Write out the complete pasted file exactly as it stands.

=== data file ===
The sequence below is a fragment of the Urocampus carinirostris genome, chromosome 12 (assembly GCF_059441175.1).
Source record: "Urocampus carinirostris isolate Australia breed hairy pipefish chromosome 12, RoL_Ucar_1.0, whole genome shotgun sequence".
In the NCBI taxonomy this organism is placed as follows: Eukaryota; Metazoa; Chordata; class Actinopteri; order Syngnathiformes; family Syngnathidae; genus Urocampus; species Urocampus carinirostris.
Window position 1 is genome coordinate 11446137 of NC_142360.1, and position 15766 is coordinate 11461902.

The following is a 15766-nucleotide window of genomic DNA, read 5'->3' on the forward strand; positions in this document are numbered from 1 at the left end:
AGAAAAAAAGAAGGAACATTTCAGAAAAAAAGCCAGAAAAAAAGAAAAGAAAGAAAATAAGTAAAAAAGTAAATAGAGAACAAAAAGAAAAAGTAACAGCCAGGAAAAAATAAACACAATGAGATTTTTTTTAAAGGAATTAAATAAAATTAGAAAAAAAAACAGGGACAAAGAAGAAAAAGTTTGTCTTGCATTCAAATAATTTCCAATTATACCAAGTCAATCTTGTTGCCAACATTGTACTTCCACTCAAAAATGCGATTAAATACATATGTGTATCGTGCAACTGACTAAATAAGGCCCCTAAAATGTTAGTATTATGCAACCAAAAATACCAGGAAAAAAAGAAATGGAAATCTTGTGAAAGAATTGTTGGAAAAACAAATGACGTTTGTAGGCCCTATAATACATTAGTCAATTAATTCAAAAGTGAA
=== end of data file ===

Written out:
The sequence below is a fragment of the Urocampus carinirostris genome, chromosome 12 (assembly GCF_059441175.1).
Source record: "Urocampus carinirostris isolate Australia breed hairy pipefish chromosome 12, RoL_Ucar_1.0, whole genome shotgun sequence".
In the NCBI taxonomy this organism is placed as follows: Eukaryota; Metazoa; Chordata; class Actinopteri; order Syngnathiformes; family Syngnathidae; genus Urocampus; species Urocampus carinirostris.
Window position 1 is genome coordinate 11446137 of NC_142360.1, and position 15766 is coordinate 11461902.

The following is a 15766-nucleotide window of genomic DNA, read 5'->3' on the forward strand; positions in this document are numbered from 1 at the left end:
AGAAAAAAAGAAGGAACATTTCAGAAAAAAAGCCAGAAAAAAAGAAAAGAAAGAAAATAAGTAAAAAAGTAAATAGAGAACAAAAAGAAAAAGTAACAGCCAGGAAAAAATAAACACAATGAGATTTTTTTTAAAGGAATTAAATAAAATTAGAAAAAAAAACAGGGACAAAGAAGAAAAAGTTTGTCTTGCATTCAAATAATTTCCAATTATACCAAGTCAATCTTGTTGCCAACATTGTACTTCCACTCAAAAATGCGATTAAATACATATGTGTATCGTGCAACTGACTAAATAAGGCCCCTAAAATGTTAGTATTATGCAACCAAAAATACCAGGAAAAAAAGAAATGGAAATCTTGTGAAAGAATTGTTGGAAAAACAAATGACGTTTGTAGGCCCTATAATACATTAGTCAATTAATTCAAAAGTGAA